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Bright fireball spotted blazing across the sky Wednesday night

Bright fireball spotted blazing across the sky Wednesday night
Bright fireball spotted blazing across the sky Wednesday night

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Did you see the bright meteor that flashed across the southern sky Wednesday evening?

It seems that we had a small visitor from space Wednesday night! At around 6:48 p.m. EST on February 21, witnesses from Windsor to Kingston and as far south as Virginia were lucky enough to catch a small meteoroid plunging into Earth's atmosphere.

Meteor Fireball - Feb 21 2024 - Stephen Mathes AMS
Meteor Fireball - Feb 21 2024 - Stephen Mathes AMS

Nearly 70 frames from a video shot by a doorbell camera in Grand Island, NY, near Niagara Falls, have been combined here to show the full track of the February 21, 2024 fireball meteor as it traced a path across the sky. The meteor travelled from right to left across the field of view. Credit: Stephen Mathes c/o the American Meteor Society

According to over 220 reports to the American Meteor Society, this fireball flashed through the sky above western Pennsylvania.

Due to the reasonably clear skies at the time, reports were logged from across the lower Great Lakes area, from Detroit to the Greater Toronto Area and as far east as Kingston. However, it was also reported from far and wide throughout the eastern United States, with the greatest number of witness reports coming in from Buffalo, Cleveland, Pittsburgh, and the Washington, D.C. area.

Fireball Meteor Heat Map - Feb 21 2024 - AMS
Fireball Meteor Heat Map - Feb 21 2024 - AMS

This 'heat map' of Wednesday night's fireball event shows the most likely path of the meteor (blue arrow). The splotches of colour on the map denote the concentrations of witness reports for the event. Credit: American Meteor Society

The trajectory shown above is not necessarily the exact path of the meteor. It is an automated 'guess' by the AMS reporting system, based on the collective information provided to them by the witness reports.

Also, the number of reports on the AMS site — 225 as of midday Thursday — represents only a small fraction of the actual number of people who saw this amazing event.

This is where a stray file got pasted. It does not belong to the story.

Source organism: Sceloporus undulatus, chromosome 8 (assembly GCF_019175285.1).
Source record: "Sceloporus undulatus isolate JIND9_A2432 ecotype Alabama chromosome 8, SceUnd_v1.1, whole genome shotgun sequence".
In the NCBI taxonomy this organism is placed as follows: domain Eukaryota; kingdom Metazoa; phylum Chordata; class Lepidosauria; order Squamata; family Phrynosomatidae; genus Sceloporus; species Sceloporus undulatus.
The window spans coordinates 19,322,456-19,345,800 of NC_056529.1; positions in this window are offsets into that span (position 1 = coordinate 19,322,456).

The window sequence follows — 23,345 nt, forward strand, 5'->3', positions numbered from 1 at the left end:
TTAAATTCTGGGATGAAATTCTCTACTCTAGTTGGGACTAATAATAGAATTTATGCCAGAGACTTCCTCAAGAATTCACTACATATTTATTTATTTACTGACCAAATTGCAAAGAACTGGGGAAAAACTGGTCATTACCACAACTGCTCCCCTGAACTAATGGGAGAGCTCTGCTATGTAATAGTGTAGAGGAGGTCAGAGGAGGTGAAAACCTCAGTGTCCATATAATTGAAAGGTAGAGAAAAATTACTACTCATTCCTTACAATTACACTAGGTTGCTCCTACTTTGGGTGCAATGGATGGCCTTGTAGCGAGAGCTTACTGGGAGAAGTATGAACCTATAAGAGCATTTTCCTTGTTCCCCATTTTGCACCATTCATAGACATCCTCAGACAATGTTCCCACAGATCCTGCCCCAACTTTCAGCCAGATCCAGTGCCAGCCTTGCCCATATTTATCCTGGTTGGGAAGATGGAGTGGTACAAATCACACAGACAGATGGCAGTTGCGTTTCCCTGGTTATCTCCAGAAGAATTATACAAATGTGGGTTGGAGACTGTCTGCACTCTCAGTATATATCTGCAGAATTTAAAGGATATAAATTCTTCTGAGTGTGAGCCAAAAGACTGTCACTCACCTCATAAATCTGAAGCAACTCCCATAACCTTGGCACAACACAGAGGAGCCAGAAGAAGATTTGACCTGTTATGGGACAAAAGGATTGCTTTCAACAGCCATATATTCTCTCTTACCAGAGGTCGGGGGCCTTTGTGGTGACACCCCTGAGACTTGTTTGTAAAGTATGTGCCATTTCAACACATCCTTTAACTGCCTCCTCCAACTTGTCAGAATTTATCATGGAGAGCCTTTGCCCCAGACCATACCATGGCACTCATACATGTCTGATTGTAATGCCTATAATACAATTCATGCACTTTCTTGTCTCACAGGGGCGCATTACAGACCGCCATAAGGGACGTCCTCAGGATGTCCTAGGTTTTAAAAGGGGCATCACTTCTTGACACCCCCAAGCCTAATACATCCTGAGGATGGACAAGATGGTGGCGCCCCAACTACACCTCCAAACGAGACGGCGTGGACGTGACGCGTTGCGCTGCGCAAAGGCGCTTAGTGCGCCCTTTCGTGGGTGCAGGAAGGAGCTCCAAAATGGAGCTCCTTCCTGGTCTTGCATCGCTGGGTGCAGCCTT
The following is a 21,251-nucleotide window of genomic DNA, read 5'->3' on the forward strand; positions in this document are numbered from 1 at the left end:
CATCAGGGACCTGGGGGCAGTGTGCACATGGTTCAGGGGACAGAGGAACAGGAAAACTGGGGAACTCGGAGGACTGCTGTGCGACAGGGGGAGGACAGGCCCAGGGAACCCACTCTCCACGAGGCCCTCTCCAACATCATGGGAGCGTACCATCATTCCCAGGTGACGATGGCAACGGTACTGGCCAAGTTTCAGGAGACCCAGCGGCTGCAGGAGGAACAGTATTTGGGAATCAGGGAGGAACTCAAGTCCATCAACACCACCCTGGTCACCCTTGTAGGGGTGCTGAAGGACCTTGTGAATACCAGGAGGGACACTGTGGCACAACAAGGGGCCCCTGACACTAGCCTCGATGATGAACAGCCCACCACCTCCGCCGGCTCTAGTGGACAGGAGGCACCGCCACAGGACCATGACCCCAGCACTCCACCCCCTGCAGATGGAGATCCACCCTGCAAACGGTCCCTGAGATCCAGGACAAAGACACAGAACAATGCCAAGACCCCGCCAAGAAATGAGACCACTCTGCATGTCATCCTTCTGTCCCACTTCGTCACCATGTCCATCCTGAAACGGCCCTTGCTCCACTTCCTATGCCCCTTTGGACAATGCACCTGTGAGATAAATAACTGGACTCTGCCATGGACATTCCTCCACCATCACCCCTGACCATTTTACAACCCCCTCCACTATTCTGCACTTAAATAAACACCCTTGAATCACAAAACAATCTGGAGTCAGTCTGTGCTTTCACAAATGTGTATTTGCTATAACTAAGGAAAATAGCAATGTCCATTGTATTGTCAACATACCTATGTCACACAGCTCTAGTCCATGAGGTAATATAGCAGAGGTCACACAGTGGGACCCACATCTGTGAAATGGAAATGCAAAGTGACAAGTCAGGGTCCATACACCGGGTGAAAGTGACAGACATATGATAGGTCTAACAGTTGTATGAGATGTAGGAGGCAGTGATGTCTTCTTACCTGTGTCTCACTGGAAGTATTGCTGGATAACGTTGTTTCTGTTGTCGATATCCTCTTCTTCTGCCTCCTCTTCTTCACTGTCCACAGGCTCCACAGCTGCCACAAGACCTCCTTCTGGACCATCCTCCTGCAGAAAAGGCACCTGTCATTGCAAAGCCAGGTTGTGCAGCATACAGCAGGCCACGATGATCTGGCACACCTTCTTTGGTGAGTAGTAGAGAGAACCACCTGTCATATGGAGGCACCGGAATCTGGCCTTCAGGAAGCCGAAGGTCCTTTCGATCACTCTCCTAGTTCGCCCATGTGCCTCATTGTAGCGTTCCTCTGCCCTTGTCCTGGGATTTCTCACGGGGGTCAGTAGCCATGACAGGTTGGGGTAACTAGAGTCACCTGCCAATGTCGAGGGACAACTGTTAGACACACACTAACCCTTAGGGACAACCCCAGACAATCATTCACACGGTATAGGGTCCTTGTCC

According to Lee Sterry of Niagara 411, they had logged over 700 comments from people in the Niagara Region alone who had witnessed this fireball.

If you spotted this meteor yourself, you can add your report here.


READ MORE: Got your hands on a space rock? Here's how to know for sure


What was this??

This meteor flash was caused by a small rock, known as a meteoroid, intercepting Earth and entering the planet's atmosphere from space.

According to NASA, the meteoroid originated from the asteroid belt between Mars and Jupiter, and was travelling roughly 50,000 kilometres per hour when it hit the atmosphere. Although the meteor trajectory appears fairly even across the sky in photos and videos, their data suggest that it actually started around 60 km above the ground and ended about 36 km up.

Meteoroid-Meteor-Meteorite-Fireball-Bolide-NASA-ROM-GoogleEarth-SSutherland
Meteoroid-Meteor-Meteorite-Fireball-Bolide-NASA-ROM-GoogleEarth-SSutherland

This infographic presents examples of the various objects and terminology around meteors, meteoroids and meteorites. Credits: Scott Sutherland/NASA/Royal Ontario Museum/Google Earth

When meteoroids — bits of rock and ice floating around in space — get swept up by Earth, they plunge into the upper atmosphere travelling at speeds of anywhere from 11 to 72 kilometres per second.

At those speeds, a meteoroid compresses the air in its path, causing that air to heat up until it glows. That is the flash of light we call a meteor.

Sometimes, depending on the minerals contained in the meteoroid and what part of the atmosphere it flashes through, the meteor flash it produces can display colours such as green, yellow, red, blue or even purple.

Typical meteors wink out in a fraction of a second. This is either because the meteoroid was vaporized or slowed down due to its interaction with the atmosphere.

Fireballs result from slightly bigger meteoroids, perhaps the size of a pebble up to a baseball or basketball. These shine so intensely as they blaze through the atmosphere that they rival the brightest objects in the sky and can be seen from hundreds of kilometres away.

Occasionally, a slightly larger meteoroid will plunge into the atmosphere, lighting up the sky as if it were daytime and exploding in an even brighter flash towards the end. While these are grouped into the category of fireballs, they also go by the name bolide.

Thumbnail image courtesy Stephen Mathes and the American Meteor Society

What's that in the sky? How to identify that flash of light you just saw

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